VDOT is strongly encouraging citizens to stay off of the roads on Wednesday to allow the crews to clear the roads. Major routes are treated with chemicals and plowed once two inches have fallen. In Subdivisions, other low volume roads, hills and other trouble spots are treated with sand and plowed when two inches have accumulated.
VDOT has two snow removal programs, one for high volume roads, e.g., Interstates 66, 95, 495, Routes 15, 28, 50, Fairfax County Parkway, Prince William Parkway, and another for subdivisions (main thoroughfares in neighborhoods, residential streets and cul-de-sacs). Therefore, crews will be working on high volume roads and in subdivisions concurrently. Within each of these programs, roads with the highest traffic volumes are cleared first.
VDOT reminds motorists to use caution when driving during wintry weather. Drivers should:
- Check current weather, road conditions and traffic before traveling at www.511Virginia.org or by calling 511
- Slow down, allow for extra time to reach your destination
- Be aware of potentially icy areas such as bridges
- Keep a safe distance of at least five seconds behind other vehicles and trucks that are plowing the road
VDOT’s winter resources:
* For snow removal information:ww.virginiadot.org/travel/snow.asp
* To view status of plowing in your neighborhood: http://novasnowplowing.virginia.gov
* For real-time traffic updates and road conditions:
Visithttp://www.511virginia.org/, download the 511 smartphone app, or follow @511northernva on Twitter
* Reporting unplowed roads or hazardous conditions: email email@example.com or call 1-800-FOR-ROAD (800-367-7623)
To make the snow removal process easier, VDOT has a few recommendations and reminders for local citizens:
1. When shoveling your own sidewalk/driveway, leave at least 5 feet of snow from the curb until after the plow has passed through.
2. Park your car on the odd numbered side of the street or in driveways. The more cars are parked on the street, the less amount of snow is able to be plowed.
3. Stay off the road if there are reports of a storm. Abandoned cars are one of the biggest obstacles to the plowing process.
4. Remember that it is harder for crews to plow packed snow and especially ice. Don’t expect to be able to see black pavement once the plow comes through.
5. The goal is to make all roads one lane passable, not clear them completely of snow.
Dominion believes this to be a significant weather system and it is closely monitoring weather forecasts and moving crews in advance of the storm to areas expected to be hardest hit by the event.
Six or more inches are possible across the Washington suburbs. Winds will increase as the snow tapers off, peaking Wednesday afternoon with gusts up to 45 mph possible across much of Virginia.
NEW APPLICATION – Dominion has made it simpler for customers to report service interruptions and check on their status when using Dominion’s web site, dom.com, via their computers, smartphones or other mobile devices.
To report outages through one of these devices, all a customer needs is 10-digit telephone number associated with the account, and the last four digits of their Social Security number, federal tax identification number, or PIN. This information will be used to confirm the outages’ locations. Customers will also be asked for contact information to enable Dominion to obtain additional details regarding the outage if necessary. Additionally, customers using smartphones will be automatically directed to a mobile website through which they can obtain outage updates and view power outages by city and county.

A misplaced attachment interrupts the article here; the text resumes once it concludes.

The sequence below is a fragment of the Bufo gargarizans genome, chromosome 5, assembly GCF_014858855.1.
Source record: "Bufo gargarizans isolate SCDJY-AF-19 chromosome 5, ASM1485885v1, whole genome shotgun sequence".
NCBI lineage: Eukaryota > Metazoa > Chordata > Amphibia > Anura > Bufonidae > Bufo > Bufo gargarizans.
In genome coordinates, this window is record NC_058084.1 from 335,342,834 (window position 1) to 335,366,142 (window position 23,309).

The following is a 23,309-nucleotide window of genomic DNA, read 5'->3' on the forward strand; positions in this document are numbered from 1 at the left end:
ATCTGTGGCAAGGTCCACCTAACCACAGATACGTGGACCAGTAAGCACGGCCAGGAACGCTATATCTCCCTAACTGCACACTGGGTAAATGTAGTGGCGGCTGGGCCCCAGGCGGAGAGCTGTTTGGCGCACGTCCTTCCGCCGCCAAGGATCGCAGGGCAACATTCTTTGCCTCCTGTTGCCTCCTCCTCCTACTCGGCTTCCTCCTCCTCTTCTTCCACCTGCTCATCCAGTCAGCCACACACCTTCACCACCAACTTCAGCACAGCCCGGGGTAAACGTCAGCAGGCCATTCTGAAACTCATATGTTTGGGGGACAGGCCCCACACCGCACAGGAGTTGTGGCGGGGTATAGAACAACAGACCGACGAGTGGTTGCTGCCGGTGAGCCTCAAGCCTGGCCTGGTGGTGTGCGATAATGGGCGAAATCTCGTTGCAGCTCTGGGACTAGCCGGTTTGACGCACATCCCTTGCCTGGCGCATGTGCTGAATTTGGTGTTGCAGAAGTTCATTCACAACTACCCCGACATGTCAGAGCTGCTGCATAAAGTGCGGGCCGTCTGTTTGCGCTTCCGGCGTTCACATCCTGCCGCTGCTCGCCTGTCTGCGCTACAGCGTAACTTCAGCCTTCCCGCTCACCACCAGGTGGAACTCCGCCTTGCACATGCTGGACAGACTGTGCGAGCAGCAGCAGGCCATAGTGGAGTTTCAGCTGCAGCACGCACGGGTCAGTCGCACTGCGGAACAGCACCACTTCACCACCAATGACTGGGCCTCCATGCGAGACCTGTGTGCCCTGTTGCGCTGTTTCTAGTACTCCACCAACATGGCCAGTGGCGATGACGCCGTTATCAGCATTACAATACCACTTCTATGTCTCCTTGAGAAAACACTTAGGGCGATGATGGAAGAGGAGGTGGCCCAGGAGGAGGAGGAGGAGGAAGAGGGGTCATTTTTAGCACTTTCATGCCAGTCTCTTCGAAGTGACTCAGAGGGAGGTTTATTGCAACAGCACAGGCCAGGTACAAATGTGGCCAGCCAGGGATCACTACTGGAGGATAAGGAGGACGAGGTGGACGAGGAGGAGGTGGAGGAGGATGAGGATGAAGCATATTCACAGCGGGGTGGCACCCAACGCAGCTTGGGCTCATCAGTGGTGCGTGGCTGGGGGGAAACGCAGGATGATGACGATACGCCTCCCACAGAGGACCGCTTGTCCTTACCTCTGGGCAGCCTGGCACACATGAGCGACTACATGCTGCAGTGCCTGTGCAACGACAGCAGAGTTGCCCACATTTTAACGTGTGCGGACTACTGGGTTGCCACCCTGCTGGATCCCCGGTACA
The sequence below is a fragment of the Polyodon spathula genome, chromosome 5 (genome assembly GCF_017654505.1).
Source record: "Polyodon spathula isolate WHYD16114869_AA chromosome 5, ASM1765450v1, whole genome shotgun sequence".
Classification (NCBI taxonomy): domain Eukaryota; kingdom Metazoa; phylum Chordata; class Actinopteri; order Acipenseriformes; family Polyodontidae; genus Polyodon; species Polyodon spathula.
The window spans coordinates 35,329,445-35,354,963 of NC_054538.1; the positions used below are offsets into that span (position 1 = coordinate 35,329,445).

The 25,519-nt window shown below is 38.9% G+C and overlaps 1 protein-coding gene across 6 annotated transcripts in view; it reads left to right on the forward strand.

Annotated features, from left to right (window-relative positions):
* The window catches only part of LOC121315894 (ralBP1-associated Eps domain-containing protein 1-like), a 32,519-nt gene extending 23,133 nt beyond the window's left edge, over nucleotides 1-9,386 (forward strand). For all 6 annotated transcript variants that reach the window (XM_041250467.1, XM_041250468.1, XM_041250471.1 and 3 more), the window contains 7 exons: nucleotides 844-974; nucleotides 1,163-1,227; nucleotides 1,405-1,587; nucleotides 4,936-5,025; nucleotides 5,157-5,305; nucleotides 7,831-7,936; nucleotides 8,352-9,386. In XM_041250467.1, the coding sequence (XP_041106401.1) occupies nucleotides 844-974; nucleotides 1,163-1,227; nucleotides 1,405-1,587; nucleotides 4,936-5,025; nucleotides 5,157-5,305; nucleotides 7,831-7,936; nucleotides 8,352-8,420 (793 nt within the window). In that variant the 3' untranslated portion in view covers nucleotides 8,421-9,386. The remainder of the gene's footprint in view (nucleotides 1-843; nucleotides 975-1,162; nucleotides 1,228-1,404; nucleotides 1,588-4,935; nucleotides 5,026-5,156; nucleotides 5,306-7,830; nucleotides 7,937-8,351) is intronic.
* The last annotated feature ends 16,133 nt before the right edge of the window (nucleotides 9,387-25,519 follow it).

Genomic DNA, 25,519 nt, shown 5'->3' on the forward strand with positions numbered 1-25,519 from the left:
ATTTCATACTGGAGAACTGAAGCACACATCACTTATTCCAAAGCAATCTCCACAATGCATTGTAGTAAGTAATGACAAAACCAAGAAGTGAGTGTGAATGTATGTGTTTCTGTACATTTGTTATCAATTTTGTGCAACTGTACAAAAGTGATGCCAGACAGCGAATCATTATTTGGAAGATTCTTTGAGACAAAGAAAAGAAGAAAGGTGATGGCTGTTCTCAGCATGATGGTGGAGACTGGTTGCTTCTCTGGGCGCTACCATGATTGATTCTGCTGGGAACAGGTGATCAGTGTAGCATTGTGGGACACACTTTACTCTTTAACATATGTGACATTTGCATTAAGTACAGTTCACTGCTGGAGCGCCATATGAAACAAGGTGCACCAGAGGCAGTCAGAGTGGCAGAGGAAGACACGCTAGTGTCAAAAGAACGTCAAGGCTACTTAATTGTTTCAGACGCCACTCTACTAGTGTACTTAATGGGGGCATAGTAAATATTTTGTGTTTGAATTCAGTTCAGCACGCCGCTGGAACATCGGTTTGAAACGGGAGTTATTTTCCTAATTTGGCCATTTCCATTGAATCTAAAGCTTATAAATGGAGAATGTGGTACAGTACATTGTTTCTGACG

Customers who lose power can also report the outages through Dominion’s toll-free customer service line, 1-866-DOM-HELP (1-866-366-4357). The company will also issue periodic updates on FaceBook and Twitter (DomVaPower).
For additional Dominion information, please CLICK HERE
NOVEC reports that all NOVEC and contract crews are prepared to restore electric service if snow-heavy trees and branches fall onto power lines and knock out power. NOVEC reminds customers to never go anywhere near a downed power line, always assume it’s energized and deadly. Please report to NOVEC ASAP by calling 703-335-0500 or 1-888-335-0500.
For additional information including outage maps please CLICK HERE
To prepare for outages:
- NOVEC phone system can now accommodate two phone numbers. The correct numbers will expedite outage reporting and power restoration. Customers who use cellphones and have not registered their numbers should call 703-335-0500 or 1-888-335-0500 to associate their numbers with their accounts.
- Charge cellphones. Cordless phones don’t work when power is out.
- Develop a plan for elderly or disabled family members.
- Have an emergency kit with non-perishable food, water, flashlights with fresh batteries, battery-operated radio, lanterns, canned fuel, matches, and first aid. If applicable, have enough prescription drugs, pet food, and baby-care items.
- Stock up on firewood for a wood-burning fireplace or stove. Cover wood with a tarp or stack some in a carport or garage to keep it from being buried by snow.
- Before a storm hits, unplug TVs, DVD/ VCR players, microwave oven, and computers to protect them from power surges that can occur from trees and limbs contacting power lines.
WASHINGTON GAS To report issues and access tips from Washington Gas, please CLICK HERE
VERIZON To access tips from Verizon, please CLICK HERE